Archive by Author

A Book By Its Cover: Autonomous by Annalee Newitz

24 Sep

From Karel Čapek’s R.U.R. to Daniel H. Wilson’s Robopocalypse to Matt “Grim-Dark” Groening’s upcoming Futurama X-Treme, the standard script for science fiction featuring artificial intelligence (AI) has been machine rising up against humanity. This theme reached its artistic pinnacle in 1953 with the widely acclaimed masterpiece Robot Monster from noted auteur Phil Tucker, a cinematic disciple of Bresson and Ozu. The plot should be as obsolete as MS-DOS 4.0. Yet, authors and Hollywood writers all keep going back to the robot production factory for ideas.

The fear inherent in this fiction has historically accompanied each technological development; with each increase in technology’s power and reach, so goes the fear. Recently, both Stephen Hawking and Elon Musk voiced concerns and warnings regarding AI. Yes, it is true that Hawking and Musk are both usually known for lunatic ramblings, but their warning here does seem logical and warranted.

One doesn’t even have to look too far for evidence: The owners of this site have publicly advocated for robot goblin uprisings, and have even initiated funding drives to make their horrific visions a reality! Also, a prominent member of the Skiffy & Fanty team has a position with a publishing house that it apparently run by a group of irate automatons. Sure, they are just publishing books now, but have you seen the thickness of some of those books? They are like blunt weapons. Blunt weapons easily grasped in the claws of an angry robot. Continue reading

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Book Reviews: Martian Girls, Home and Abroad

25 Aug

Martians Abroad by Carrie Vaughn & Mars Girls by Mary Turzillo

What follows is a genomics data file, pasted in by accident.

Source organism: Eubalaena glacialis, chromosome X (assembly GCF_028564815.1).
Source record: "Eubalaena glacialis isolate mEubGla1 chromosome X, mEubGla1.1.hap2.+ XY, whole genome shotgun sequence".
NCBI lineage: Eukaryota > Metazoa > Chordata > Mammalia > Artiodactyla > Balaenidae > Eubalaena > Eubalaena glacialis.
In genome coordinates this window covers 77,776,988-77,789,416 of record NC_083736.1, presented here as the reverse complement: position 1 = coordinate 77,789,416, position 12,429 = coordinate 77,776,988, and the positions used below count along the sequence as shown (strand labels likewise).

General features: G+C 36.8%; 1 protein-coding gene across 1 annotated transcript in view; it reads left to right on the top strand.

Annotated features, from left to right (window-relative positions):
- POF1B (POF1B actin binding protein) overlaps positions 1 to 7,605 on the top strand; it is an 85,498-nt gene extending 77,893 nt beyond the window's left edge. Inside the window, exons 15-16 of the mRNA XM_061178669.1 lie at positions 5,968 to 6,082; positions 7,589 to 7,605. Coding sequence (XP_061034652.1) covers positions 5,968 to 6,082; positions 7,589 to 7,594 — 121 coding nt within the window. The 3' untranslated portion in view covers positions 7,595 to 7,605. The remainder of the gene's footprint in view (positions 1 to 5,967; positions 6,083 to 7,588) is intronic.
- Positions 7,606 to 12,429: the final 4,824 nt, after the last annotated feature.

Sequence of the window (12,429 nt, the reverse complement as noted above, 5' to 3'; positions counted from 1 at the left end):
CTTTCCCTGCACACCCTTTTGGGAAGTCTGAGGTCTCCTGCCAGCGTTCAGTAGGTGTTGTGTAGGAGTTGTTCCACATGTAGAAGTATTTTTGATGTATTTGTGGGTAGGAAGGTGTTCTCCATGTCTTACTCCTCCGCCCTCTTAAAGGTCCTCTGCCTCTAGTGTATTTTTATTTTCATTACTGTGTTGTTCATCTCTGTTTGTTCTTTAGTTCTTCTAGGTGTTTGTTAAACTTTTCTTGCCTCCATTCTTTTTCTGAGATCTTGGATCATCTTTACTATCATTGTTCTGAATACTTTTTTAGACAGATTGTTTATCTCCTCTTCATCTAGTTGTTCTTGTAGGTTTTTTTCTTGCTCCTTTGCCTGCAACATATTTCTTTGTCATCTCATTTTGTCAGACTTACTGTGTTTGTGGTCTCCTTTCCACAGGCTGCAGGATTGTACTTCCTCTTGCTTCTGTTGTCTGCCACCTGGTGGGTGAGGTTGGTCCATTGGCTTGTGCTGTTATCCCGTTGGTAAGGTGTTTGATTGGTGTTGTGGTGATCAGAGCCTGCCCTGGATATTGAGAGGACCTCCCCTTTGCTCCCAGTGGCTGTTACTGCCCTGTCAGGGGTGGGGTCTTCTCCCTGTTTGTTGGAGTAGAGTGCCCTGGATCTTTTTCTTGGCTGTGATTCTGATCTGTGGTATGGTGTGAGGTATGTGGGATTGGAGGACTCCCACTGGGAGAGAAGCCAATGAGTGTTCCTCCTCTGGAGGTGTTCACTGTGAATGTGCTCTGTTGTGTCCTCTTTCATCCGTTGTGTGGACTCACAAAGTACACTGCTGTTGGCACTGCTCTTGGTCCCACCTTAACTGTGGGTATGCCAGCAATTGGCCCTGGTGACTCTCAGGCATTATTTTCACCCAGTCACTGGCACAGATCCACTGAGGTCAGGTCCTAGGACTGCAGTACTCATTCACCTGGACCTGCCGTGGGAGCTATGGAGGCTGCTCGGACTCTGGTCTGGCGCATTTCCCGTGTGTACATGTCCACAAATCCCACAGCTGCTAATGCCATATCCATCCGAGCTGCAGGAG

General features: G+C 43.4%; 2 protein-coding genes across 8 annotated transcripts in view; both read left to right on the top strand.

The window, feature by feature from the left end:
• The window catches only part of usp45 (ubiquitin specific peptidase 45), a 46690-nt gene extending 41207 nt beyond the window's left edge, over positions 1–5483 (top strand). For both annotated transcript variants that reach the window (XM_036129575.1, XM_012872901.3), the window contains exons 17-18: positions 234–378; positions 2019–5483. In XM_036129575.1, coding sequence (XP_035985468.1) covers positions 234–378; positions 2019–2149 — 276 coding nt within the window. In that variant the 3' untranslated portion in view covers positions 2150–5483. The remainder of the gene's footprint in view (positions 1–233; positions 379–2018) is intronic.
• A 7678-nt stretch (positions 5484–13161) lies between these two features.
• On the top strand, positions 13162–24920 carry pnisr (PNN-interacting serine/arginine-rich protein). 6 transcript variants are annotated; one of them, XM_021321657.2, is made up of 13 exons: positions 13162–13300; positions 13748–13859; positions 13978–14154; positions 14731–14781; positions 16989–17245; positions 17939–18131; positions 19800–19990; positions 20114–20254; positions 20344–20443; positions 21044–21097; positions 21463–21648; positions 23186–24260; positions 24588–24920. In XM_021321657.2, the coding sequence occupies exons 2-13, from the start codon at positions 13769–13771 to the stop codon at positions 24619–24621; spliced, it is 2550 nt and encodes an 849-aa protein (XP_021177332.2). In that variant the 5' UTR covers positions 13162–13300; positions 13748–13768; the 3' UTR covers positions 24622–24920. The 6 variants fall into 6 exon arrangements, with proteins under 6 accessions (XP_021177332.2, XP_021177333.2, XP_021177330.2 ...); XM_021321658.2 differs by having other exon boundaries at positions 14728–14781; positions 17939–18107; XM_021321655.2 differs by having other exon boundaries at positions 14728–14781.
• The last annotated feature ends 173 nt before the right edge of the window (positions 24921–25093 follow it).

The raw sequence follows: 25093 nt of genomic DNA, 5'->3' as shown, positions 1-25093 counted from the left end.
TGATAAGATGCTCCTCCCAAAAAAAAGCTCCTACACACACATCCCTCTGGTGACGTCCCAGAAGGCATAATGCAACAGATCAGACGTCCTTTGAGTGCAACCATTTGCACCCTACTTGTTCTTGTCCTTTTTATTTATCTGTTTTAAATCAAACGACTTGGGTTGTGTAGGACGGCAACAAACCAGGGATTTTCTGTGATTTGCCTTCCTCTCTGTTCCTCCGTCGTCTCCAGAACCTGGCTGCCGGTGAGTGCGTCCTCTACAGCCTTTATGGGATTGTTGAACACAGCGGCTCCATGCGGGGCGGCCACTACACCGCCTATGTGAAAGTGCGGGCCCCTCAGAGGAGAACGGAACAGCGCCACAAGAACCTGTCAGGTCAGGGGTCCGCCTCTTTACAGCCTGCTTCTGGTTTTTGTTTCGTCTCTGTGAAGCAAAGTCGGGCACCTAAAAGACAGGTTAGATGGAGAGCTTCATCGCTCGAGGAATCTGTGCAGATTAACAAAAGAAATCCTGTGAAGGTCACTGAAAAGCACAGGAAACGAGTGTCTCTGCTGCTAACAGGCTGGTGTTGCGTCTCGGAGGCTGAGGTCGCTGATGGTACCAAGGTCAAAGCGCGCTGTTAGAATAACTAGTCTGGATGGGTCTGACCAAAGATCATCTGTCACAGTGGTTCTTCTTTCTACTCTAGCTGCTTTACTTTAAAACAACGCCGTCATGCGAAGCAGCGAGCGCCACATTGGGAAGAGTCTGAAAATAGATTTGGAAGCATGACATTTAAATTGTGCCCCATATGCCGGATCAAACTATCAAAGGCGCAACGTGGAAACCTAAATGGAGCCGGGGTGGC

Two young adult (YA) novels featuring feisty teen heroines from Mars recently landed in my to-be-read pile. Beyond the surface similarity between their protagonists, the two novels diverge completely, each with unique focus and drive, and different kinds of success. Continue reading

Book Review: The Wall of Storms by Ken Liu

11 Aug

The second volume in Ken Liu’s Dandelion Dynasty series just had its paperback release, so this felt like a good moment to review this sequel to 2015’s The Grace of Kings. If you aren’t familiar with that start to the series, you can find my review of it here, and I would not recommend starting with the sequel or reading further in this review. The plot of The Wall of Storms actually does stand rather well on its own. However, the framework of Liu’s Chinese-history inspired archipelago kingdom/culture is built in the first book and could be harder to appreciate or grasp without starting there. Continue reading

Book Review: STEEL VICTORY and STEEL MAGIC by J.L. Gribble

28 Jul

This Sunday I featured Steel Blood for my first offering in the ‘A Book By Its Cover’ series of humorous fake reviews. I haven’t yet read this third volume in J.L. Gribble’s Steel Empires series, but I have read the first two novels, Steel Victory and Steel Magic. Seems the perfect time to write real reviews on them. Continue reading

A Book By Its Cover: Steel Blood by J.L. Gribble

23 Jul

A worthy successor to Steel Victory and Steel Magic, this third volume in Gribble’s Steel Empires series continues the ambitious genre mash-up that has delighted fans of all ages forty-four through sixty-two. The official sequel to the play/film Steel Magnolias from the late ’80s, and a Sega Genesis console game from the early ’90s, the Steel Empires series began by successfully merging a story about a close-knit group of women in a small-town southern community with the plot of a side-scrolling, shoot-’em-up Steampunk videogame. Continue reading

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